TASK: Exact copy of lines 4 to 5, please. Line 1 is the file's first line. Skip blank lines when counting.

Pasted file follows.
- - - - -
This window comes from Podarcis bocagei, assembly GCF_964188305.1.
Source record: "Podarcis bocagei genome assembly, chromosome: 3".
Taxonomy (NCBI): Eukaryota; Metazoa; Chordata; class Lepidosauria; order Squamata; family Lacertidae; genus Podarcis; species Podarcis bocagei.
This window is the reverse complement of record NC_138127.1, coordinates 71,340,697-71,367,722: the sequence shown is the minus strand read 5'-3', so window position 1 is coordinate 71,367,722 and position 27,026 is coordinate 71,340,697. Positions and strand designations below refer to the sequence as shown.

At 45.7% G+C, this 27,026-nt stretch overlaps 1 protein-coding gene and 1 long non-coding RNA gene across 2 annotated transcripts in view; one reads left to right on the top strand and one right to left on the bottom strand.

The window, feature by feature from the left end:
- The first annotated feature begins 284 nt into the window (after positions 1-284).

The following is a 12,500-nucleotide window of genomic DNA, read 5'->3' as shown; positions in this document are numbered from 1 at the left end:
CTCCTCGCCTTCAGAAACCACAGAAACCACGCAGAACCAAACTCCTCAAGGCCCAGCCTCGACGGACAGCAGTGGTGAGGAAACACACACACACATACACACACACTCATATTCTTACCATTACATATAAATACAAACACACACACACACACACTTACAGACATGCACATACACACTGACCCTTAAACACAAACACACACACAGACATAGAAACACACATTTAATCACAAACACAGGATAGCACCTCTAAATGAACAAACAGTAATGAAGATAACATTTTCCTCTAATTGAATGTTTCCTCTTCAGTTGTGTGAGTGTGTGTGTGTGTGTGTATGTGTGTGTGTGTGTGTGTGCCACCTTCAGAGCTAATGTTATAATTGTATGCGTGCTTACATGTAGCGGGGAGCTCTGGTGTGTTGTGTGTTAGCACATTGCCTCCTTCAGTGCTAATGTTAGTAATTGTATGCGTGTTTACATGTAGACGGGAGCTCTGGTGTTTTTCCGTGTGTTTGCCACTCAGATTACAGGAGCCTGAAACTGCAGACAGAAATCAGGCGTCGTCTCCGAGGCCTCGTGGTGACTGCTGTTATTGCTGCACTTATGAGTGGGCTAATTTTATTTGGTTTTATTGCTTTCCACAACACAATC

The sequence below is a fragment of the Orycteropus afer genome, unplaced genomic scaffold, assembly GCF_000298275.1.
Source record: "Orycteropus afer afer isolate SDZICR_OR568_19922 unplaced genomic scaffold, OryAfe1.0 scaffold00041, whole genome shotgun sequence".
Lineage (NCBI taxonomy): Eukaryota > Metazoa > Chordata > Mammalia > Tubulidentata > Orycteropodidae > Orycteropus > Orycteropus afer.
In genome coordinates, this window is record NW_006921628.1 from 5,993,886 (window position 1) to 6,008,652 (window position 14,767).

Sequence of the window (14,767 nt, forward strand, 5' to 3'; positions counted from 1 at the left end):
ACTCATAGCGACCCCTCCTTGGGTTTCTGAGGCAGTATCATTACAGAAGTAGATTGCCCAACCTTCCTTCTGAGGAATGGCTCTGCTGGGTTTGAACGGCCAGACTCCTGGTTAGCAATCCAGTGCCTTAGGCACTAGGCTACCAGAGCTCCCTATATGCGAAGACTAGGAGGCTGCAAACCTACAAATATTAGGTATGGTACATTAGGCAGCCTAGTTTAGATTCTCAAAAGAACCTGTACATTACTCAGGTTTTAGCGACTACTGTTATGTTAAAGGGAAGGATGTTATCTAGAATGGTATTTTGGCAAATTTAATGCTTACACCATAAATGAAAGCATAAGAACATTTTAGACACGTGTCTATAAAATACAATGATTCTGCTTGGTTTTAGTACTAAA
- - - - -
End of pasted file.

This window is the reverse complement of record NC_138127.1, coordinates 71,340,697-71,367,722: the sequence shown is the minus strand read 5'-3', so window position 1 is coordinate 71,367,722 and position 27,026 is coordinate 71,340,697. Positions and strand designations below refer to the sequence as shown.

At 45.7% G+C, this 27,026-nt stretch overlaps 1 protein-coding gene and 1 long non-coding RNA gene across 2 annotated transcripts in view; one reads left to right on the top strand and one right to left on the bottom strand.